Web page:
A method was developed in the  literature of commentary on the Hebrew Scriptures to flesh out stories that either seem to be hinting at something more than is on the page, or to fill in what appear to be gaps in logic.  This amplification of the text is known as midrash, the root of which is the Hebrew word for ‘to search out a meaning’ or ‘to research’.  When developing midrash the assumption is that the text is perfect.  What appears to be inconsistencies are really our inadequacies of understanding.  Repeated study and deepening familiarity with the text eventually reveals answers.

For example, Cain is forced to wander after slaying his brother. He finally settles in the land of Nod and has a family. Even the youngest student will say ‘Wait a minute, I though Adam and his family were the only people on the earth. Who are these Nod people?’  Midrash to the rescue! Perhaps God created other nations during the goings-on in the Garden of Eden. That would explain it! This detail was just left out of Genesis.  Raising the possibility of these other nations serves an important purpose beyond this apparent game-playing with the text:  by quashing a possibly nervous-making gap in the story, the student can move on to the real meat of the passage instead of being distracted by something not in the text.

But it can’t be a free-for-all. It is incumbent upon the reader to find a way that the text itself answers any questions. A possible solution must be teased out from what is on the page.

 All about eve

The whole notion of midrash came to mind when I was watching All About Eve with my dear friend Donna who had never seen it before. All About Eve is a film that I watch several times a year and one that I am evangelical about. If I find that you have not seen it and I deem you worthy, I will inflict its perfection on you. While this perfection is certainly not biblical, it is certainly among the one or two perfect creations of the Golden Age of Hollywood.  Acting, writing and production values are greater than in just about any other Hollywood product I can think of. No, it is not Bergman or Bresson. We’re not talking about that kind of perfection. It is just a solid entertainment that somehow slips into the sublime.

When the viewing was over, my friend commented that while she liked it, she found the opening and set-up of the story contrived to the point that it almost wrecked the enjoyment of the rest of the film. I know the film so well that the beginning is just the beginning to me, just like the way Cain goes off to marry into this heretofore unexplained people. It is just what happened.

I always bristled at the comment that a film wasn’t believable. I always felt that critics who took this tack to deride a film (and the late Gene Siskel was a prime offender here), had no business reviewing films because they obviously were not equipped to deal with the artifice of the genre. My friend asserted that this was not the case with her. She was as ready to suspend disbelief as the next person. It was just that the particular setup was too clunky.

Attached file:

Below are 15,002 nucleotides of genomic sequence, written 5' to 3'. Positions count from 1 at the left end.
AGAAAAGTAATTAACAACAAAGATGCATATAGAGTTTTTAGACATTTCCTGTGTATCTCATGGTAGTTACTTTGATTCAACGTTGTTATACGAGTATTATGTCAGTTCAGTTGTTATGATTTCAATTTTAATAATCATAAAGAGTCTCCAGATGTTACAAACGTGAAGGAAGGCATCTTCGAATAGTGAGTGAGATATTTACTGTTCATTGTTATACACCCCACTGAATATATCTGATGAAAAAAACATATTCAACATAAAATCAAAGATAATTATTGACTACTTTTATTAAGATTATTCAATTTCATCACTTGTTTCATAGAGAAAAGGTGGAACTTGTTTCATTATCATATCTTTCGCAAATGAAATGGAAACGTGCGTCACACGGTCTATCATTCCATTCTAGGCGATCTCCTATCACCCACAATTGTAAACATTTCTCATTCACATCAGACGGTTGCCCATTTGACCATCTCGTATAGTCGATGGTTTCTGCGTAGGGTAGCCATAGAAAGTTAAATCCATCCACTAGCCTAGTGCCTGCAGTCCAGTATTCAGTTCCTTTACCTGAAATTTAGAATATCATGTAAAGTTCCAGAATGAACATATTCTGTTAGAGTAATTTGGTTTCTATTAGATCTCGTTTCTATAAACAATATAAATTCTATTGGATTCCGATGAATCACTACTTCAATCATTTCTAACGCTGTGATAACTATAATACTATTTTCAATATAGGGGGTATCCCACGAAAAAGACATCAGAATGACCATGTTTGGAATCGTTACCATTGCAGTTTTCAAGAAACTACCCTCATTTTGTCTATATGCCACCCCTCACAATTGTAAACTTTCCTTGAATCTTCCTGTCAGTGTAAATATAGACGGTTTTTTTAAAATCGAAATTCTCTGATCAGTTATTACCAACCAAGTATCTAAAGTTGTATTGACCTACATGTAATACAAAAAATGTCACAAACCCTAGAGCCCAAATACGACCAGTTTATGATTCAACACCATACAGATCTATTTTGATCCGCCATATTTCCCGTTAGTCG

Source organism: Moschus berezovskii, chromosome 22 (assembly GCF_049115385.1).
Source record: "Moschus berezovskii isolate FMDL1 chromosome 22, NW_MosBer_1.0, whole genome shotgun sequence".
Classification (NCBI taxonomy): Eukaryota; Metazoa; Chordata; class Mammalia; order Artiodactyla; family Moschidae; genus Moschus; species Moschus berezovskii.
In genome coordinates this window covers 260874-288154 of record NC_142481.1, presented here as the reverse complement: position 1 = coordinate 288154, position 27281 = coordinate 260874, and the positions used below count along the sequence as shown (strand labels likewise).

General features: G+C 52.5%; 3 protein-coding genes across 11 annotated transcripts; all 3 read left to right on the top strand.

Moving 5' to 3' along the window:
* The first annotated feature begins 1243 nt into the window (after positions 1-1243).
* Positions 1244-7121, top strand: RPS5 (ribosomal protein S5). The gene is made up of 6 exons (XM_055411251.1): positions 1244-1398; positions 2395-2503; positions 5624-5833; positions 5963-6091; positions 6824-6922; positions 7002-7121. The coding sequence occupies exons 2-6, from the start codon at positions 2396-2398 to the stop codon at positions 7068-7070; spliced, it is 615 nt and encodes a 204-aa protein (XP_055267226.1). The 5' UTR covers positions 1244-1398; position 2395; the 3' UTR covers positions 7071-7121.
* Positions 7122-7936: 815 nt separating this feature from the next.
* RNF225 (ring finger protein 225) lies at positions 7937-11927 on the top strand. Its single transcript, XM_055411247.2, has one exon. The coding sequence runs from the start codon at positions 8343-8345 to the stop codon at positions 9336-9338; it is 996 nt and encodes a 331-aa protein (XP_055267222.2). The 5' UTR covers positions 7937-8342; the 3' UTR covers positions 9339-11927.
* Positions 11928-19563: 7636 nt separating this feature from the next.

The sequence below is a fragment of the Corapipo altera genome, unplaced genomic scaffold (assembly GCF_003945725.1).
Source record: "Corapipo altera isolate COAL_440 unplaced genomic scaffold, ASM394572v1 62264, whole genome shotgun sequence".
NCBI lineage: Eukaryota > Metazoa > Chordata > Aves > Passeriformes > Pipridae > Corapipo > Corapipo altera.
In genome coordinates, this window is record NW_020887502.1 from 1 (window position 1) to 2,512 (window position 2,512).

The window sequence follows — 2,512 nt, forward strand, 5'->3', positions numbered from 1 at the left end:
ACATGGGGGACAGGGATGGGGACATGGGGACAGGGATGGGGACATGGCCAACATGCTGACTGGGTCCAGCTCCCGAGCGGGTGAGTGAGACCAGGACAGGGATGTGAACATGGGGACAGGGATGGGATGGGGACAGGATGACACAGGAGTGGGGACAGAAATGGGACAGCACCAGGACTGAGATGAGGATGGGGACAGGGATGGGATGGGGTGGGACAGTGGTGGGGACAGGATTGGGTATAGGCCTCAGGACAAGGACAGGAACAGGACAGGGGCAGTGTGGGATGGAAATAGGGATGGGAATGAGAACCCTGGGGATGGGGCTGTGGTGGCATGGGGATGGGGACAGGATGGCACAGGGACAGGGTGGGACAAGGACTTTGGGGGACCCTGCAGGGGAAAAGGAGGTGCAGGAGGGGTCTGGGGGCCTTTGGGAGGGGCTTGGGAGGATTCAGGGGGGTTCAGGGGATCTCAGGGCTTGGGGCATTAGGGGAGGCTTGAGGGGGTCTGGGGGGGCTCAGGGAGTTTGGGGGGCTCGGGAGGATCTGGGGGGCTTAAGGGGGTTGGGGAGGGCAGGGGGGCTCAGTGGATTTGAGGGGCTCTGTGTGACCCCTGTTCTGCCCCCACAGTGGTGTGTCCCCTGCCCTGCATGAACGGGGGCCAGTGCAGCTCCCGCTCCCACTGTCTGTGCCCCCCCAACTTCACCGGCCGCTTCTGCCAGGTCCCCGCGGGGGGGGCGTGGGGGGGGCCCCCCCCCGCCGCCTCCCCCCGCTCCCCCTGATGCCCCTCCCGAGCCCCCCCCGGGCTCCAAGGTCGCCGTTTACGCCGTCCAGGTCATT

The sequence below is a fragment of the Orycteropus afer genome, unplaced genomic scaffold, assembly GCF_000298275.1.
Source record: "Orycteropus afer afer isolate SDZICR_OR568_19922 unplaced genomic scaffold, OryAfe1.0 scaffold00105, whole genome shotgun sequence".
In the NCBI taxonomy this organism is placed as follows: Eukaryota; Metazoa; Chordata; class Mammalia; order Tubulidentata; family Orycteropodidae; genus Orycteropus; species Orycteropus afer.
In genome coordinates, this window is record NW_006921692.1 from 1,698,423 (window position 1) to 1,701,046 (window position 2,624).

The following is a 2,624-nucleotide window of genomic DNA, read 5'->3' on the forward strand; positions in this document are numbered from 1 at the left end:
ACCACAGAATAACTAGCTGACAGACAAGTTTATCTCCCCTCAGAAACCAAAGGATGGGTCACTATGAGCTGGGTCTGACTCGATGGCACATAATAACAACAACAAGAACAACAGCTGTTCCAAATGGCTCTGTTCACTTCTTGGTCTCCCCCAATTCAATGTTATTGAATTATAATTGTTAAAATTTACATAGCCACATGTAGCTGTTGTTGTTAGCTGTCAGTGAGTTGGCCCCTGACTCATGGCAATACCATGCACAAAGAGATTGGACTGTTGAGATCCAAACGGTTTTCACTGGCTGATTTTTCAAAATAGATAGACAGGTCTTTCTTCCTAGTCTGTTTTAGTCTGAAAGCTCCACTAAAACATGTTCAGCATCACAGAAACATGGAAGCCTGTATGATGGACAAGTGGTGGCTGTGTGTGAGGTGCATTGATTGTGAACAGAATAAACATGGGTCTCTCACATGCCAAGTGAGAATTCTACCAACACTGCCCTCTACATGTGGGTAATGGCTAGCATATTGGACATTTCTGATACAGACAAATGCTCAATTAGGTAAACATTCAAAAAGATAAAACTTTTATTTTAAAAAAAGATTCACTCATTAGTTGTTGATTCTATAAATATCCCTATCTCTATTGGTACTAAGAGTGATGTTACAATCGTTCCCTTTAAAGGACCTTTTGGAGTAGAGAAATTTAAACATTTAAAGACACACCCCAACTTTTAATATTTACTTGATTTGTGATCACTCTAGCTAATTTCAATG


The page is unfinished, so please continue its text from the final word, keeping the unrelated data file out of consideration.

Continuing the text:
I thought about it for days. Was this most beloved film seriously flawed and I had just been blind to it?  Midrash to the rescue! Donna felt that the set-up of Eve entering so completely into the lives of these theater folk was too slap-dash.  Once the story got going, she was able to forget the problems she had with the set-up, and enjoyed the rest of the movie.  Was there something midrashically  implicit in the story that could be developed into something that could mollify my friend and let us all get on with the task of reveling in what was obviously wonderful about the movie? As a matter of fact, yes:

1- Karen’s first flashback starts with her getting out of a taxi and looking for an unnamed person who will turn out to be Eve.  Eve emerges from the shadows, and the story begins.

2- When Karen describes Eve to Margo in the dressing room, Margo remembers her as  ‘The mousy one with the trench coat and the funny hat’

These two points indicate to us who have viewed the film countless times, that even before the movie’s story begins, Eve has been hard at work zeroing in on her prey.  Both Karen and Margo are aware of her peripherally and are predisposed to sympathize with her. Her pathetic image night after night at the theater, cultivated with just the right costume and hushed, modest voice had worked well enough that once she gets into the dressing room, she moves in for the kill.  The group is putty in her hands.  It’s all there in a few hints in the screenplay.

Will this midrash on All About Eve mollify Donna’s displeasure at a perceived plot gap?  Maybe, maybe not.  But it sure takes care of it for me an allows me to put it to rest.